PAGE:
Of these attacks, as many as 213, or 58 per cent, were perpetrated by Tehreek-e-Taliban Pakistan (TTP), its splinter groups mainly Jamaatul Ahrar and other militant groups with similar objectives such as local Taliban groups, killing 186 people. Meanwhile, nationalist insurgent groups, mostly in Balochistan and a few in Sindh, carried out 138 attacks, or 37 per cent of the total, killing 140 people. As many as 19 terrorist attacks were sectarian-related, in which killed 71 people and inflicted injuries on 97 others.

The report also noted that compared to 2016, a significant surge of 131 percent was witnessed during 2017 in cross-border attacks from Pakistan’s borders with Afghanistan, India and Iran. A total of 171 cross-border attacks claimed 188 lives and injured 348 others.

Furthermore, security forces and law enforcement agencies killed a total of 524 militants in 2017 – compared to 809 in 2016 – in 75 military/security operations as well as 68 armed clashes and encounters with the militants reported from across 4 provinces and FATA.

At the same time, some new challenges raised their heads; these included emergence of self-radicalized individuals and small terrorist cells, growing incidence of religious extremism including on educational campuses, and, most importantly, increasing footprints of Daesh in parts of the country and convergence of its fighters in Afghanistan near Pakistani border. In 2017, Daesh and its local affiliates/supporters claimed 6 major terrorist attacks, killing 153 people. In Balochistan, the group carried out a suicide attack on the convoy of Senate Deputy Chairman Maulana Abdul Ghafoor Haideri in Mastung, besides abducting Chinese nationals from Quetta and killing them later. Sindh’s deadliest attack in terms of casualties was on a Sufi shrine in Sehwen Sharif, claimed by Daesh too.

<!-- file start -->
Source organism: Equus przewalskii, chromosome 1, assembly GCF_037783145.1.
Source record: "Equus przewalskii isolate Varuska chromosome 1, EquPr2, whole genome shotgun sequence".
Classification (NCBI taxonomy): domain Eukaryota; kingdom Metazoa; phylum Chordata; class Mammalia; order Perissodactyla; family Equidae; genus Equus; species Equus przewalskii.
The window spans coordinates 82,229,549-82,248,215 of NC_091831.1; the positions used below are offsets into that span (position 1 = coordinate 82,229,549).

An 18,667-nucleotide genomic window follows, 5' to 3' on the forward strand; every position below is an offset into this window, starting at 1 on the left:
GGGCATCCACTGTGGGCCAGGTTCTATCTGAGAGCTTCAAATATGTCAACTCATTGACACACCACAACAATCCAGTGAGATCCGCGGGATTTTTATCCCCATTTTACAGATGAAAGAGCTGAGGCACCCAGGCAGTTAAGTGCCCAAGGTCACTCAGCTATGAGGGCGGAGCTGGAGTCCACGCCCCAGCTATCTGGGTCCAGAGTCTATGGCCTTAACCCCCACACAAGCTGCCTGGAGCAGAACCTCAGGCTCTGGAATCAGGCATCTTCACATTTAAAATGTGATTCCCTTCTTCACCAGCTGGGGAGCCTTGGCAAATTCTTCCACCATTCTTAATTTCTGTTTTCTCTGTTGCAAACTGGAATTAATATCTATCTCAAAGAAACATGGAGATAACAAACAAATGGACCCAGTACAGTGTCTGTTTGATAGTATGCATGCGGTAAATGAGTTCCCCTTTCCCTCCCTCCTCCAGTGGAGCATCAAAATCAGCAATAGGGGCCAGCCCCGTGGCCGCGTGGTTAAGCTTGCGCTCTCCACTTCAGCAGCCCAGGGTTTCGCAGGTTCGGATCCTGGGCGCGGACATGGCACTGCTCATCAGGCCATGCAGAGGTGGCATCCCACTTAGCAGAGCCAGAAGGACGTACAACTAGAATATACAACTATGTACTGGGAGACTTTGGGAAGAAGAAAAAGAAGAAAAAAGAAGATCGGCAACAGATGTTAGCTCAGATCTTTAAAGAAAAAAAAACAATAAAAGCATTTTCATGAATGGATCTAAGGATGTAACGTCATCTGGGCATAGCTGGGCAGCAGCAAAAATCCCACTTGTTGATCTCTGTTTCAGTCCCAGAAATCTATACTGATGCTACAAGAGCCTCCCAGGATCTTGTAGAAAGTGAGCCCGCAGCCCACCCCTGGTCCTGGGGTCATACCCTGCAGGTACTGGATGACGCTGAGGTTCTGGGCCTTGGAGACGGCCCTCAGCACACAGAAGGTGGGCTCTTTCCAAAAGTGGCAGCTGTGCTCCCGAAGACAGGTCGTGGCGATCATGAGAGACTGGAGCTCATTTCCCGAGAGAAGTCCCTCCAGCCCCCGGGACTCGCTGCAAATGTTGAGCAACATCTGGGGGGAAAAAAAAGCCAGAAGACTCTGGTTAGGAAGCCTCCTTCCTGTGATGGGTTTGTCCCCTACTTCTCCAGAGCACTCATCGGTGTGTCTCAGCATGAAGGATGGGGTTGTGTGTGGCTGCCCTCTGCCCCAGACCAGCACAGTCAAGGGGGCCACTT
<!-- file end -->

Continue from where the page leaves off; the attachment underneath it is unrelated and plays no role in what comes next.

An interview with National Security Advisor, Lt. Gen. (Retd.) Nasser Khan Janjua, in the report, reveals that National Security Policy has been documented and circulated internally in the government; some broad contours of this policy, which is to be launched in 2018, have been hinted at in the report; it is quite likely that the NISP will take into consideration global and regional scenarios, including the relations between Pakistan, China, and the US. Yet another interview, with National Coordinator NACTA, Ihsan Ghani, shares that National Internal Security Policy is in review at present; the new policy as well as Counter-Extremism Policy will be revealed in 2018 too.

PIPS also noted that the two interviews reiterated there are still ambiguities about which government body is responsible for implementing NAP. It suggests revising National Action Plan in light of new realities, and dividing it into two broader components, a counter-terror plank, dealing with more immediate issues, and counter-violent extremism plank, dealing with issues having affects in the longer term.

Meanwhile, taking stock of the debates surrounding mainstreaming of banned groups and individuals, the report calls for removing any ambiguity to this end, and recommends that any process to this end should be inclusive, led by parliament, which should lay down a criteria to the pre-conditions of mainstreaming such groups.